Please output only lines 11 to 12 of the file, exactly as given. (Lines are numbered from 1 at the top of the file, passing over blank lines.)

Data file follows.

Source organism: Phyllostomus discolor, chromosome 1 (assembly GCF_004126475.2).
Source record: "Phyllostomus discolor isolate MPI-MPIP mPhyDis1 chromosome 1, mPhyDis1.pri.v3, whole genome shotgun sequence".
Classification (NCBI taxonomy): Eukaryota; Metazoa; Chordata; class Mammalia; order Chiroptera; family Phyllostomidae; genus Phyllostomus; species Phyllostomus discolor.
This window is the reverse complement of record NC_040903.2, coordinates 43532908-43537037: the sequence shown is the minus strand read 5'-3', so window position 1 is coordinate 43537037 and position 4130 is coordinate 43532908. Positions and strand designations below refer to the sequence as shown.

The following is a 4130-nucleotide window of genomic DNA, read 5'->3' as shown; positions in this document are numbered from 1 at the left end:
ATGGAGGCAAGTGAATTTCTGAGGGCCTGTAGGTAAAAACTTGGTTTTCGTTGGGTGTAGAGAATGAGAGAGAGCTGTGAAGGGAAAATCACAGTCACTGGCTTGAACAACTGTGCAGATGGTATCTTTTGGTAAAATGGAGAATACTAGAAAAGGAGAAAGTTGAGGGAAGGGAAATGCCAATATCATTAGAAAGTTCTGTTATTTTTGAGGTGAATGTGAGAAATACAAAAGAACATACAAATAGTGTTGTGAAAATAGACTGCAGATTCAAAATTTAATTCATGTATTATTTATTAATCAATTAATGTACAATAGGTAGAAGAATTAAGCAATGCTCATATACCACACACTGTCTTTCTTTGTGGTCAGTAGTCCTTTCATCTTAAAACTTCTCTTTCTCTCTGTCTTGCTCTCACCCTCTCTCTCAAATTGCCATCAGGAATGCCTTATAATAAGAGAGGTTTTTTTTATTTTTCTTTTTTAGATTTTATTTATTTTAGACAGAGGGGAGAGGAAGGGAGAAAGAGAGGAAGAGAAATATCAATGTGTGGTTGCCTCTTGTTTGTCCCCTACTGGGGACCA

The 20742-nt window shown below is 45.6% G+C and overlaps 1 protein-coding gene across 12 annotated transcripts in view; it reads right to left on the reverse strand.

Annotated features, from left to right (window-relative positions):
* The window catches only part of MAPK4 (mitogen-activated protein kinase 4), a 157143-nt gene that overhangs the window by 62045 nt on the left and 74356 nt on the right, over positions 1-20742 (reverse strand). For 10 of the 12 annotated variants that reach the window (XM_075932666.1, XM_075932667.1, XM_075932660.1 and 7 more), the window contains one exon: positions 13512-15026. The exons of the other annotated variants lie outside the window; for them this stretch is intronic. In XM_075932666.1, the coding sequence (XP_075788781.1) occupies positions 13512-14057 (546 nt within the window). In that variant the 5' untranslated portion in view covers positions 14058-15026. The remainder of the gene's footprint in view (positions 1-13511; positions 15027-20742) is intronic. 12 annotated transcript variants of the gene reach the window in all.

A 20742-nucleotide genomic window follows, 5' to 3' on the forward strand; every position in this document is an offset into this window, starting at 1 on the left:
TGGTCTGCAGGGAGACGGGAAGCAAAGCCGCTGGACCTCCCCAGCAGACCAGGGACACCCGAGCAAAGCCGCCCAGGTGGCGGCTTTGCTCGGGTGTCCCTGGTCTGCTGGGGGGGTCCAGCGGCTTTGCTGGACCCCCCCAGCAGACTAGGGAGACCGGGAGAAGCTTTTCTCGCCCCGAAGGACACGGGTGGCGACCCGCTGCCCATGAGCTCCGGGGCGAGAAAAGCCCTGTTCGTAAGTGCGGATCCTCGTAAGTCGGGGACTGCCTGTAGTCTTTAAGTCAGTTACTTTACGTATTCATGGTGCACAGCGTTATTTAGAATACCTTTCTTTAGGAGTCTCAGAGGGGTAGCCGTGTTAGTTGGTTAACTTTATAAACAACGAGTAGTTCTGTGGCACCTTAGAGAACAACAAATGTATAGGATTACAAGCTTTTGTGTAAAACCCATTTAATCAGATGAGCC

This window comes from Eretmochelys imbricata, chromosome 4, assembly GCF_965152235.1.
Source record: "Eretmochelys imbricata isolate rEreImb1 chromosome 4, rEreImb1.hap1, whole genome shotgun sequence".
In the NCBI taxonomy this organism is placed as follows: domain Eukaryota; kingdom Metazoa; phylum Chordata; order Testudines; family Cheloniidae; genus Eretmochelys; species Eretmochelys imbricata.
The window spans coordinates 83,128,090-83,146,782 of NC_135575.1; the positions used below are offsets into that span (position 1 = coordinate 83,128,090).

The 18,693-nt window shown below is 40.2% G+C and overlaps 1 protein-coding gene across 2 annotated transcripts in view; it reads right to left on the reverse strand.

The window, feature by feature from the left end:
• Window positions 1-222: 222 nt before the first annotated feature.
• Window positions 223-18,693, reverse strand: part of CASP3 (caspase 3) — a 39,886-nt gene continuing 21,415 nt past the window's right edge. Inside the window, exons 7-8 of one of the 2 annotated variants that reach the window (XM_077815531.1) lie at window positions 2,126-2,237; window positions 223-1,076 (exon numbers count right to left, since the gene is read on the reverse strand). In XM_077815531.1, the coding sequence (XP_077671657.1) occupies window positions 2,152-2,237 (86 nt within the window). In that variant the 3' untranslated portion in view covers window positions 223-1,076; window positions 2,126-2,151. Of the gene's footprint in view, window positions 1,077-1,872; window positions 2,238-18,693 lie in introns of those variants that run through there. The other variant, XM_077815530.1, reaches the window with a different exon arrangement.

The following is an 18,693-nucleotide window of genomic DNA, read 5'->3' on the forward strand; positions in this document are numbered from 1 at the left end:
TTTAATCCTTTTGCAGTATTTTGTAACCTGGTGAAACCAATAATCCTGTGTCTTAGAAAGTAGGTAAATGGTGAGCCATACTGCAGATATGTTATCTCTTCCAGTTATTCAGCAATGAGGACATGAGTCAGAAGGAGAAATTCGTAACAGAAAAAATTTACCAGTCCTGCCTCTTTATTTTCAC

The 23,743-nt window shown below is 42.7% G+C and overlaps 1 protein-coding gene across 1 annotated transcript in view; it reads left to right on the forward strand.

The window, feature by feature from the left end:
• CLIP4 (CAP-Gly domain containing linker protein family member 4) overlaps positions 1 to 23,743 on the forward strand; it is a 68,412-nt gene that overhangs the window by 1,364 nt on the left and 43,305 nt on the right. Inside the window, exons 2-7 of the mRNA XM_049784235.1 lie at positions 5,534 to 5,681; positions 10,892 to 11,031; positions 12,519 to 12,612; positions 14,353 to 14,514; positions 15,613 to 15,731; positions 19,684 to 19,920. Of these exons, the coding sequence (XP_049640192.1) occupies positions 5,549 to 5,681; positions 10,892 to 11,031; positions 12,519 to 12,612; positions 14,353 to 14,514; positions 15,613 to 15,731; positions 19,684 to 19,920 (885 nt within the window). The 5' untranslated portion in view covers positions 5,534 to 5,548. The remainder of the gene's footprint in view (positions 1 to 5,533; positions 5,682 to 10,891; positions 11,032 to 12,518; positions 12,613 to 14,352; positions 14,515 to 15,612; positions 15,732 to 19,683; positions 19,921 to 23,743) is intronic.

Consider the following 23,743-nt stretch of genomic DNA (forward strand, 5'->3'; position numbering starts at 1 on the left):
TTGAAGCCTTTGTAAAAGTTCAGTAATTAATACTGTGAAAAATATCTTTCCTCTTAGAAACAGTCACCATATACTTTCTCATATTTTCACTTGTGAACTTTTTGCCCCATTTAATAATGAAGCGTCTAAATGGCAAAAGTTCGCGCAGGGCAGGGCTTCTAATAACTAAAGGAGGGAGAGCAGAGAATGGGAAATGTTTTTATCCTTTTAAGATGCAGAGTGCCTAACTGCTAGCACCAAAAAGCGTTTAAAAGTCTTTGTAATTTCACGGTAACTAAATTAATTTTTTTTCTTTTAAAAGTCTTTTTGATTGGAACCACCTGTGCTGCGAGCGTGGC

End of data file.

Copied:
TGGTCTGCAGGGAGACGGGAAGCAAAGCCGCTGGACCTCCCCAGCAGACCAGGGACACCCGAGCAAAGCCGCCCAGGTGGCGGCTTTGCTCGGGTGTCCCTGGTCTGCTGGGGGGGTCCAGCGGCTTTGCTGGACCCCCCCAGCAGACTAGGGAGACCGGGAGAAGCTTTTCTCGCCCCGAAGGACACGGGTGGCGACCCGCTGCCCATGAGCTCCGGGGCGAGAAAAGCCCTGTTCGTAAGTGCGGATCCTCGTAAGTCGGGGACTGCCTGTAGTCTTTAAGTCAGTTACTTTACGTATTCATGGTGCACAGCGTTATTTAGAATACCTTTCTTTAGGAGTCTCAGAGGGGTAGCCGTGTTAGTTGGTTAACTTTATAAACAACGAGTAGTTCTGTGGCACCTTAGAGAACAACAAATGTATAGGATTACAAGCTTTTGTGTAAAACCCATTTAATCAGATGAGCC

This window comes from Eretmochelys imbricata, chromosome 4, assembly GCF_965152235.1.